Big Speed Boost coming to Lightroom. Hopefully.
A couple of sites have been reporting over the last few days about the upcoming 7.2 release of Lightroom Classic. Adobe have decided to focus on performance for this next release, and as a testament as to how important they feel this is, they’ve sent beta copies to various photography websites and news organisations ahead of time to show how serious they are about it.
According to DP Review Adobe have stated in particular that they have addressed one of the longest running performance problems with Lightroom, that it has issues on multicore computers with a lot of RAW. Being one of those users, I can state that this is a definite issue. As I haven’t found a report from anyone who has had access to the beta testing this, I will withhold judgement until it is out in the field.
In their time with it, DP Review found performance increases of between 20% and 85% depending on the tasks. They do note though that this is on a new catalogue with only a few images in it. One of the other things that several people have noticed is that there is still a significant disparity between the Windows version and the Mac version. This isn’t just an issue with Lightroom, but a problem with a lot of Adobe software.
Some of this has been in the news a lot lately with the release of the iMac Pro, and some people have been using it to trash the new desktop, but it’s just bad programming, because the problem doesn’t exist on software from other developers. Even on the mac, there are huge speed issues with certain adobe applications. Premiere Pro for example is ridiculously slow compared to FCPX in some tastes. One video shooter that I follow on YouTube found that FCPX on one task was nearly 200% faster than Premiere Pro on the same machine. I think part of the problem is Adobe is only half heartedly embracing Apple’s underlying technologies such as metal.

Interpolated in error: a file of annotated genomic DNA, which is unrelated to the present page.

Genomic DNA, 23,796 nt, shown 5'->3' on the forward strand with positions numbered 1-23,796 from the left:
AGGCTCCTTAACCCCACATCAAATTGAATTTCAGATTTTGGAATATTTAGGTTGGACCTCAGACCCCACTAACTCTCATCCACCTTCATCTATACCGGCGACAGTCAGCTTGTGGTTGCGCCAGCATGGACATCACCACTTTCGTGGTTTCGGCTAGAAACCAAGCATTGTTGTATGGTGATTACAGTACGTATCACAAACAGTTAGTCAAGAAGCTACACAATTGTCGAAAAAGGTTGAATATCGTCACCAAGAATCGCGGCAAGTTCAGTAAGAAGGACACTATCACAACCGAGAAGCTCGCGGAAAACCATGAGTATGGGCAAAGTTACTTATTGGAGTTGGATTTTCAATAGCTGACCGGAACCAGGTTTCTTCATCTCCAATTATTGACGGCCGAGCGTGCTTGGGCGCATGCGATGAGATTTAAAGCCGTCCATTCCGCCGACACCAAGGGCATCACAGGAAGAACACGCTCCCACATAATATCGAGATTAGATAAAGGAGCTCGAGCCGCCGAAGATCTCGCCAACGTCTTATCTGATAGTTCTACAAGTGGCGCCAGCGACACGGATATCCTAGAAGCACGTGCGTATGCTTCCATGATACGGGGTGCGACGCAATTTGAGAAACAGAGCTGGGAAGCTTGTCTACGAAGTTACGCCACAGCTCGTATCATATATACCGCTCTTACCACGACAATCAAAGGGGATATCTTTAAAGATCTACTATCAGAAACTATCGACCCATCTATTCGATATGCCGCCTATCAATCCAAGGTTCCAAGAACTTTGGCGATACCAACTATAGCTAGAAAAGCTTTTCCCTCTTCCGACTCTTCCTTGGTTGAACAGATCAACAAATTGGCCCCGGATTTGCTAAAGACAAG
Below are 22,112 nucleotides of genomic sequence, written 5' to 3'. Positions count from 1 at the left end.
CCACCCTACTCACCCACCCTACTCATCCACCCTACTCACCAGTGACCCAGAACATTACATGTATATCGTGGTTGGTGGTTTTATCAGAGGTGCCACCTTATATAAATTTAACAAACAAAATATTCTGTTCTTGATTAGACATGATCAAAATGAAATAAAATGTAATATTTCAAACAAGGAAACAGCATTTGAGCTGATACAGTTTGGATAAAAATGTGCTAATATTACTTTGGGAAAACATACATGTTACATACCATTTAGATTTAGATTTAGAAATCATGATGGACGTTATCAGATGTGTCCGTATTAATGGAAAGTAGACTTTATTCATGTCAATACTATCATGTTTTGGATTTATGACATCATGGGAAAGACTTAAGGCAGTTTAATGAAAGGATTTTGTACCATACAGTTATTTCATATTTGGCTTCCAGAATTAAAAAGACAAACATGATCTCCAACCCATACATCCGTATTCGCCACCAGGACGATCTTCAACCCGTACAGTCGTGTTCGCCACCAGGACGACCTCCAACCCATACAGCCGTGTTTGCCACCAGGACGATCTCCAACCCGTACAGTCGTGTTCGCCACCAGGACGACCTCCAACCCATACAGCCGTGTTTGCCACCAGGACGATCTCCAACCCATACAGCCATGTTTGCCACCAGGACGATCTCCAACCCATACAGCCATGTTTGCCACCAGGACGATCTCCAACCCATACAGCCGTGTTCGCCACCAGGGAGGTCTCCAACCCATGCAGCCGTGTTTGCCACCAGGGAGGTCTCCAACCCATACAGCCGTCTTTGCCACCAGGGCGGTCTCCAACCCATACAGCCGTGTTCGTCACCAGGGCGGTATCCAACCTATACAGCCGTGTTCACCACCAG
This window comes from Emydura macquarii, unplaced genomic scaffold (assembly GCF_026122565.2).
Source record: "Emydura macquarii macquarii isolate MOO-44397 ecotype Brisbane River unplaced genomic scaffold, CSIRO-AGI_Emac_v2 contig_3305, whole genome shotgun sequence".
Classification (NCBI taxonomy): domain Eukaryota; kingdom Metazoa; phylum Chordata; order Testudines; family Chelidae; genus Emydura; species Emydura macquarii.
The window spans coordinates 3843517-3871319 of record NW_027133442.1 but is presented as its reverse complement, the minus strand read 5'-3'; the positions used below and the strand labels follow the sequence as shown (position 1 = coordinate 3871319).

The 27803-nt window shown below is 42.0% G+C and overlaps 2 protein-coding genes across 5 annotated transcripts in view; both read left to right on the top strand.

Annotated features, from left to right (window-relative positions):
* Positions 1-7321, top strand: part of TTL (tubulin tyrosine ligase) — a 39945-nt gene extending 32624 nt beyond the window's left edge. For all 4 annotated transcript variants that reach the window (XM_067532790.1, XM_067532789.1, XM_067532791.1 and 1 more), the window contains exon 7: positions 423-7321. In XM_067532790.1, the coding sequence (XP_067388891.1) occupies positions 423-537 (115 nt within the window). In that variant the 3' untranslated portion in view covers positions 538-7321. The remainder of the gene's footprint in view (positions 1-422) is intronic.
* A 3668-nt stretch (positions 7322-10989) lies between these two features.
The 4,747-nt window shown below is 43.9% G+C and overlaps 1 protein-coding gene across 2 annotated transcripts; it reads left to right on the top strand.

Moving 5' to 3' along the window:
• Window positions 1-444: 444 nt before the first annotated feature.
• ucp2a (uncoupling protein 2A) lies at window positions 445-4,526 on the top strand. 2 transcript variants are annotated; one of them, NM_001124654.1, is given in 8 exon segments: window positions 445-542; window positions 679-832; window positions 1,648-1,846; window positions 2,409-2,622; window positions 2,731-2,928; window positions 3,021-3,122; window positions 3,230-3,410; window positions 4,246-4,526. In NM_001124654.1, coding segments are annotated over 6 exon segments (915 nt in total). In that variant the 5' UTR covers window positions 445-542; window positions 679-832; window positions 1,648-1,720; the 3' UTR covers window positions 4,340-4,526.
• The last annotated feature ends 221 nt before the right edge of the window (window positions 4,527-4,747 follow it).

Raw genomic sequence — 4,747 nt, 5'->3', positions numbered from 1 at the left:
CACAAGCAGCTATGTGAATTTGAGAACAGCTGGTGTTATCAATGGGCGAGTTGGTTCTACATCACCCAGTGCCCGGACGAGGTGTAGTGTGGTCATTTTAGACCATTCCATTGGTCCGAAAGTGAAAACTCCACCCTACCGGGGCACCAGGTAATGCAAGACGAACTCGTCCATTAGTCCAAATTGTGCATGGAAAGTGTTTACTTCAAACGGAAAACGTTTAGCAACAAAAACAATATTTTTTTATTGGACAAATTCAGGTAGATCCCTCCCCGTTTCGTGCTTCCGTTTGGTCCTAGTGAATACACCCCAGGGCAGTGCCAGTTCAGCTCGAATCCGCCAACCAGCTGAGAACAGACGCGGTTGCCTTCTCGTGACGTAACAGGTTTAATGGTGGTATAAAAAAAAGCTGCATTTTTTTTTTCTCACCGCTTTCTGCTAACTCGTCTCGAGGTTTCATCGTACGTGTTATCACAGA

Anyway, any speed improvement in Lightroom will be welcome. I have been very skeptical of Adobe’s promises in the past, especially since they announced several years ago (in 2015) that they acknowledged that there was a problem with detail rendering on Fuji files and said they were working on improving it, but never did anything since. One of the people testing the new software did note a speed increase when importing Fuji X-Trans files, so that’s something I suppose. While this may have come across a s bit of a rant, I do want to give the company the benefit of the doubt on this, and the people testing it have found it to be much faster in some areas, so I do look forward to it. It really does show the importance of competition in the market. With all the new software cropping up, and with older applications like Capture One undoubtedly taking market share, it’s good to see something finally make Adobe take notice of its user’s needs.
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